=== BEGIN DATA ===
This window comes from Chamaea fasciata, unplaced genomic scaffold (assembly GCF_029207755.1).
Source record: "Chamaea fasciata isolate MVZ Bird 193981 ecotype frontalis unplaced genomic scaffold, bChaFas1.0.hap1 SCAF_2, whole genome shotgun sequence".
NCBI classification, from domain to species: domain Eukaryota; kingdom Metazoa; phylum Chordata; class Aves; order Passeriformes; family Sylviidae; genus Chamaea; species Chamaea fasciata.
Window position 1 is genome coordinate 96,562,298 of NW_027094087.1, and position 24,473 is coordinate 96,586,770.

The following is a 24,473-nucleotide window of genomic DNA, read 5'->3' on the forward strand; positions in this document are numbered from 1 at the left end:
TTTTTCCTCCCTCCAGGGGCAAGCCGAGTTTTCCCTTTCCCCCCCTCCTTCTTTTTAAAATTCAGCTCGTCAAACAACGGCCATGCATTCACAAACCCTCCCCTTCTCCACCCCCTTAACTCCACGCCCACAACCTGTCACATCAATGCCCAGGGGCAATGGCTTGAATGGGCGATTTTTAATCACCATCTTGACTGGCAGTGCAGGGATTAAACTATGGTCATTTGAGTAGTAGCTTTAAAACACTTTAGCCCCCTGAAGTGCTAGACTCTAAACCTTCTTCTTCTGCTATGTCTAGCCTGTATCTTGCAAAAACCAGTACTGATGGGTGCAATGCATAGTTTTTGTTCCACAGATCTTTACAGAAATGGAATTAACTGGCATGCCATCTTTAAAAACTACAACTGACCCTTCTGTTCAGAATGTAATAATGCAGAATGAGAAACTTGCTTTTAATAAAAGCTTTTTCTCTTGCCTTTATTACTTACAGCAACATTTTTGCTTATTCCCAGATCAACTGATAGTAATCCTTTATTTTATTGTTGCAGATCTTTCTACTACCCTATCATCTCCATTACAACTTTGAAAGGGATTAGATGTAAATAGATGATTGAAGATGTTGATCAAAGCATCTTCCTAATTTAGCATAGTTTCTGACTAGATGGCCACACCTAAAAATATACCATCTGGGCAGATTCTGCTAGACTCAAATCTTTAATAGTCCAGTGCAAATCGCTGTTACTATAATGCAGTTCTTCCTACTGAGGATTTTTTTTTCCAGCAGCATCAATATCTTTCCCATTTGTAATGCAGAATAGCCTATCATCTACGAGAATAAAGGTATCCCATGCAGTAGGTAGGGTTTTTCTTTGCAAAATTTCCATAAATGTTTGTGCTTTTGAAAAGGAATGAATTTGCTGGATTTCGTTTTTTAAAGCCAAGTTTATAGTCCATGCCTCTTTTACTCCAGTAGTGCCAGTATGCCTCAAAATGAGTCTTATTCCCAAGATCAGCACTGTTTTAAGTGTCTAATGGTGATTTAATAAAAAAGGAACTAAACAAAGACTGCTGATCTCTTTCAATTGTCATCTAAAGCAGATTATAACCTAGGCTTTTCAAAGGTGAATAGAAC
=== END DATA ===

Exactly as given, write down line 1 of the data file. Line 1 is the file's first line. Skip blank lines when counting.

This window comes from Chamaea fasciata, unplaced genomic scaffold (assembly GCF_029207755.1).